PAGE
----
Question: My 12 year old middle schooler has gone from a excellent student to a uninvolved student. Her teachers have stonewalled me about communicating, insisting it is totally up to her to let me know what and when things are due. I am a single parent who works more than full time and she is a latch key kid.
Answer: Rest assured, 6th Grade is typically a transitional year with many adjustments for parents and children. (I promise 7th Grade will get easier!) 12-year-old children are certainly ready for more responsibility but, at the same time, it is important for parents to remain involved and committed to instilling good work habits.
The teachers are right in the sense that you cannot “do it” for your daughter and also that nagging will be counterproductive. But you are completely justified to try to understand the changes that have taken place in your daughter’s study habits and to communicate to your daughter the importance of school, hard work and achievement. I do recommend requesting a conference with the teaching team to discuss the situation. Even adults in business settings need coaching on time management, prioritizing and quality control. Middle school is a wonderful setting to begin to teach those life skills.
Our role, as we prepare children for greater degrees of independence, is to build “scaffolding” that support their efforts and then gradually remove pieces of the support structure until they are capable of completing the tasks without it. Imagine your daughter is walking along a bridge over a deep precipice and it is your job to build the trellises that hold up the bridge. You are involved in putting the structure in place (with as much participation and agreement from your daughter as possible) but eventually the structure must stand without you.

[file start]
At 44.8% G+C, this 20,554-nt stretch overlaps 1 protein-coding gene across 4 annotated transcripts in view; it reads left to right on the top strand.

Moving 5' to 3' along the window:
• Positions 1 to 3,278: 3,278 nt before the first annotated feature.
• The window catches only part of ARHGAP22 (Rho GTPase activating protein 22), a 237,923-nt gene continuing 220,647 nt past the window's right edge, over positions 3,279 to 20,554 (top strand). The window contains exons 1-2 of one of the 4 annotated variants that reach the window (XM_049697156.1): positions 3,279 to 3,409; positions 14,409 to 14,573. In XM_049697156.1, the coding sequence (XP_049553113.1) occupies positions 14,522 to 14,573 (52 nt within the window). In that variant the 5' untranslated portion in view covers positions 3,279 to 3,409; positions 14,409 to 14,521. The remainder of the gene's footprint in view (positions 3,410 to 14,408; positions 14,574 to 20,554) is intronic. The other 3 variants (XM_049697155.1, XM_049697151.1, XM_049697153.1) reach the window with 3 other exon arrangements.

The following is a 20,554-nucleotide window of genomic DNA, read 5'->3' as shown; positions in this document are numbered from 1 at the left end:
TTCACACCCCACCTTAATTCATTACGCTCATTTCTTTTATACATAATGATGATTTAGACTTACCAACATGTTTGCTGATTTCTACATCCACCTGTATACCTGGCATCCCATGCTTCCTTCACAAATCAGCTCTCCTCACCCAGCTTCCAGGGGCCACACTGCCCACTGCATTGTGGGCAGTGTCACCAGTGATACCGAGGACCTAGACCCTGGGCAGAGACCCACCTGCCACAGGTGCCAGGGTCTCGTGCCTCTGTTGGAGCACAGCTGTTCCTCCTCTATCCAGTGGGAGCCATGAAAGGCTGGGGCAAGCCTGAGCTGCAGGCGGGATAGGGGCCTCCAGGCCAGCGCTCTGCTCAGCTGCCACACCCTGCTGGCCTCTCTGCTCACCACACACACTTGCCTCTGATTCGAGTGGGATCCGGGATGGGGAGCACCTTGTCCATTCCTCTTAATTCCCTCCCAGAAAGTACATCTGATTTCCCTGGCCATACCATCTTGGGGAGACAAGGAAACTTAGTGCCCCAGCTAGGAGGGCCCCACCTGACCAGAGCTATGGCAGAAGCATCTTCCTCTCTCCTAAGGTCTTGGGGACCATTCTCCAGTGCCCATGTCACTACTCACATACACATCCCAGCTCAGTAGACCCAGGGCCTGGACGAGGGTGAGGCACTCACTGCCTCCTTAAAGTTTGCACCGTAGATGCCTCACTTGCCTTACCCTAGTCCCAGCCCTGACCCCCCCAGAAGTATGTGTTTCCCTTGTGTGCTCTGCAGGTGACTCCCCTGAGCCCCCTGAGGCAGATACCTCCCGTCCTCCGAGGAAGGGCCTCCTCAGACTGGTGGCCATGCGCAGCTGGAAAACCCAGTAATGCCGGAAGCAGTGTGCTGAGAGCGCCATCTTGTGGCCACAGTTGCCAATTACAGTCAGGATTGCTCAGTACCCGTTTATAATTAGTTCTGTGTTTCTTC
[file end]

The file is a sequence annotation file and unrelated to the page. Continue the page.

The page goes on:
What can a single, working parent really do?
First, discuss with your daughter the amount of work and time required to complete her assignments.
Together, arrive at mutually satisfying plan: when to do the assignments and any help she will need. Write these in a student “planner.”
Set up checkpoints, either formal or informal, whereby you (and she) can verify that she is “on schedule” and “on task.” Try to enlist the cooperation of the teachers in the process to initial assignment due dates.
Become a part of her school routine: sit with her at the table and do your own work as she does her schoolwork. Show genuine interest in her subjects and her school experiences.
Monitor the quality of her work: check her assignments using the standards her teachers are using and establish a “redo policy” or devise a “quality control checklist” for her to check her own work. Keep in mind at times of growing independence, parent involvement looks invisible but is still all knowing and all seeing!
I do not have enough information from your question about why your child’s school performance and possibly attitude has changed. But if you communicate your values not just in words but also in time and attention, and combine your expectations with rewards and recognition, you can successfully counteract negative peer and media influences. Make the most of the time you have together and your daughter will ultimately good decisions.
Karen Deerwester, Ed.S.